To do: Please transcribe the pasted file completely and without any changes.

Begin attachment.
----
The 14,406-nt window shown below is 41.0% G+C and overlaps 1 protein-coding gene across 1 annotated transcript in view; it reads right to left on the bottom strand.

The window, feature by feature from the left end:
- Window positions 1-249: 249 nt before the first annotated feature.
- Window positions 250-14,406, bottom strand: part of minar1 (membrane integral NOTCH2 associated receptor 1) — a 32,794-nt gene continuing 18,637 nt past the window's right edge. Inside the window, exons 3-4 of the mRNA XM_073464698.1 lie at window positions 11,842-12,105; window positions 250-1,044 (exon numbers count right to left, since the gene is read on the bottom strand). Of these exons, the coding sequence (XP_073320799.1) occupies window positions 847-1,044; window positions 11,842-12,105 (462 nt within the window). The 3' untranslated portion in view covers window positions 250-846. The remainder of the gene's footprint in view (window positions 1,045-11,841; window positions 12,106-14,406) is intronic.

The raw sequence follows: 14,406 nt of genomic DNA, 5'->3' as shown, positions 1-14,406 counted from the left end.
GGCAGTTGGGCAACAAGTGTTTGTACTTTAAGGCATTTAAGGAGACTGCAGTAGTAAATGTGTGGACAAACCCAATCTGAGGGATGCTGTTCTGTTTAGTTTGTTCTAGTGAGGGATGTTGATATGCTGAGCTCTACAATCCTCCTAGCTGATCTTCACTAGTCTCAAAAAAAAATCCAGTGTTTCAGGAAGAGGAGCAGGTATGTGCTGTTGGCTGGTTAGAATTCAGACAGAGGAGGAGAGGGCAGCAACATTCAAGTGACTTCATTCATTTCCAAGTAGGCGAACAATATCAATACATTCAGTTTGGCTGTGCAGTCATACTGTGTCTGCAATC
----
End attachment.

The 14,406-nt window shown below is 41.0% G+C and overlaps 1 protein-coding gene across 1 annotated transcript in view; it reads right to left on the bottom strand.

The window, feature by feature from the left end:
- Window positions 1-249: 249 nt before the first annotated feature.
- Window positions 250-14,406, bottom strand: part of minar1 (membrane integral NOTCH2 associated receptor 1) — a 32,794-nt gene continuing 18,637 nt past the window's right edge. Inside the window, exons 3-4 of the mRNA XM_073464698.1 lie at window positions 11,842-12,105; window positions 250-1,044 (exon numbers count right to left, since the gene is read on the bottom strand). Of these exons, the coding sequence (XP_073320799.1) occupies window positions 847-1,044; window positions 11,842-12,105 (462 nt within the window). The 3' untranslated portion in view covers window positions 250-846. The remainder of the gene's footprint in view (window positions 1,045-11,841; window positions 12,106-14,406) is intronic.

The raw sequence follows: 14,406 nt of genomic DNA, 5'->3' as shown, positions 1-14,406 counted from the left end.
GGCAGTTGGGCAACAAGTGTTTGTACTTTAAGGCATTTAAGGAGACTGCAGTAGTAAATGTGTGGACAAACCCAATCTGAGGGATGCTGTTCTGTTTAGTTTGTTCTAGTGAGGGATGTTGATATGCTGAGCTCTACAATCCTCCTAGCTGATCTTCACTAGTCTCAAAAAAAAATCCAGTGTTTCAGGAAGAGGAGCAGGTATGTGCTGTTGGCTGGTTAGAATTCAGACAGAGGAGGAGAGGGCAGCAACATTCAAGTGACTTCATTCATTTCCAAGTAGGCGAACAATATCAATACATTCAGTTTGGCTGTGCAGTCATACTGTGTCTGCAATC